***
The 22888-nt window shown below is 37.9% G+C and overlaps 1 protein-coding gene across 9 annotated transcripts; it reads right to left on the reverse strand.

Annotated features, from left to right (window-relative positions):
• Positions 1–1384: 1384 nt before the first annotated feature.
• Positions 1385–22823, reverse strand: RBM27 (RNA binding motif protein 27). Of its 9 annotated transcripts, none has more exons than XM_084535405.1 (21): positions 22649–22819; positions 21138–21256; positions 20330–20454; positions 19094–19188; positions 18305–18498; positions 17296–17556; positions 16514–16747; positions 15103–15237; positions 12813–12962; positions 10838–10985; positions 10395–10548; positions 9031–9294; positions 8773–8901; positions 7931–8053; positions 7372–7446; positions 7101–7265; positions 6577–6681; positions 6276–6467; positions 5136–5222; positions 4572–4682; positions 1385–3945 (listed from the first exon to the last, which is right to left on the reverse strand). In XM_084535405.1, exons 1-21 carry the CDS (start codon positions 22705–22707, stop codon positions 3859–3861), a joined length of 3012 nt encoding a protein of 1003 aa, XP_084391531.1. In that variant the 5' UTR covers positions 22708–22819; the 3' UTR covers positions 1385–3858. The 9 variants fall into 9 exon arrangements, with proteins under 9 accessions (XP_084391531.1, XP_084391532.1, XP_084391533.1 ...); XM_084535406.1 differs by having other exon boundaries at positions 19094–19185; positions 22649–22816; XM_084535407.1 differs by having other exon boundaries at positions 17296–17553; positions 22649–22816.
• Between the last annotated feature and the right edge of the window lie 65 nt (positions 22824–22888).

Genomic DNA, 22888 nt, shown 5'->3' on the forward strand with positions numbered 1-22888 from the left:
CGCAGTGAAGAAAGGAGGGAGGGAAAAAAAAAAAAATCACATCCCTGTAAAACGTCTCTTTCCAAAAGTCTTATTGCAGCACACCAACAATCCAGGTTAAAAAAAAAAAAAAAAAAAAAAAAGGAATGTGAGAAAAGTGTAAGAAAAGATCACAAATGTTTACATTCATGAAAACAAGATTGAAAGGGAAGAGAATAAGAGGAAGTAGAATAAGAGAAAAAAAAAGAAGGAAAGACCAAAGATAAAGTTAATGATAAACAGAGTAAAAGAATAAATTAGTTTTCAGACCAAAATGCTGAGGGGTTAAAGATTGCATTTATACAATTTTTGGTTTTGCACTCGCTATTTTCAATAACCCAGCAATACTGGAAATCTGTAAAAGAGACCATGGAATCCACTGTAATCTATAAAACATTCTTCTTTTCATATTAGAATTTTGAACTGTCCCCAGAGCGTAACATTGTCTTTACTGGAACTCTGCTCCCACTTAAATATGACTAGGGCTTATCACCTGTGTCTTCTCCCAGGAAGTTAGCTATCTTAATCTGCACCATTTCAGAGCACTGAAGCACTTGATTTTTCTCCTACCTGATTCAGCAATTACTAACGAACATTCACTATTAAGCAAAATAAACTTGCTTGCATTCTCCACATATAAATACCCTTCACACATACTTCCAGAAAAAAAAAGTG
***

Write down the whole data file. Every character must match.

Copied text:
The 22888-nt window shown below is 37.9% G+C and overlaps 1 protein-coding gene across 9 annotated transcripts; it reads right to left on the reverse strand.

Annotated features, from left to right (window-relative positions):
• Positions 1–1384: 1384 nt before the first annotated feature.
• Positions 1385–22823, reverse strand: RBM27 (RNA binding motif protein 27). Of its 9 annotated transcripts, none has more exons than XM_084535405.1 (21): positions 22649–22819; positions 21138–21256; positions 20330–20454; positions 19094–19188; positions 18305–18498; positions 17296–17556; positions 16514–16747; positions 15103–15237; positions 12813–12962; positions 10838–10985; positions 10395–10548; positions 9031–9294; positions 8773–8901; positions 7931–8053; positions 7372–7446; positions 7101–7265; positions 6577–6681; positions 6276–6467; positions 5136–5222; positions 4572–4682; positions 1385–3945 (listed from the first exon to the last, which is right to left on the reverse strand). In XM_084535405.1, exons 1-21 carry the CDS (start codon positions 22705–22707, stop codon positions 3859–3861), a joined length of 3012 nt encoding a protein of 1003 aa, XP_084391531.1. In that variant the 5' UTR covers positions 22708–22819; the 3' UTR covers positions 1385–3858. The 9 variants fall into 9 exon arrangements, with proteins under 9 accessions (XP_084391531.1, XP_084391532.1, XP_084391533.1 ...); XM_084535406.1 differs by having other exon boundaries at positions 19094–19185; positions 22649–22816; XM_084535407.1 differs by having other exon boundaries at positions 17296–17553; positions 22649–22816.
• Between the last annotated feature and the right edge of the window lie 65 nt (positions 22824–22888).

Genomic DNA, 22888 nt, shown 5'->3' on the forward strand with positions numbered 1-22888 from the left:
CGCAGTGAAGAAAGGAGGGAGGGAAAAAAAAAAAAATCACATCCCTGTAAAACGTCTCTTTCCAAAAGTCTTATTGCAGCACACCAACAATCCAGGTTAAAAAAAAAAAAAAAAAAAAAAAAGGAATGTGAGAAAAGTGTAAGAAAAGATCACAAATGTTTACATTCATGAAAACAAGATTGAAAGGGAAGAGAATAAGAGGAAGTAGAATAAGAGAAAAAAAAAGAAGGAAAGACCAAAGATAAAGTTAATGATAAACAGAGTAAAAGAATAAATTAGTTTTCAGACCAAAATGCTGAGGGGTTAAAGATTGCATTTATACAATTTTTGGTTTTGCACTCGCTATTTTCAATAACCCAGCAATACTGGAAATCTGTAAAAGAGACCATGGAATCCACTGTAATCTATAAAACATTCTTCTTTTCATATTAGAATTTTGAACTGTCCCCAGAGCGTAACATTGTCTTTACTGGAACTCTGCTCCCACTTAAATATGACTAGGGCTTATCACCTGTGTCTTCTCCCAGGAAGTTAGCTATCTTAATCTGCACCATTTCAGAGCACTGAAGCACTTGATTTTTCTCCTACCTGATTCAGCAATTACTAACGAACATTCACTATTAAGCAAAATAAACTTGCTTGCATTCTCCACATATAAATACCCTTCACACATACTTCCAGAAAAAAAAAGTG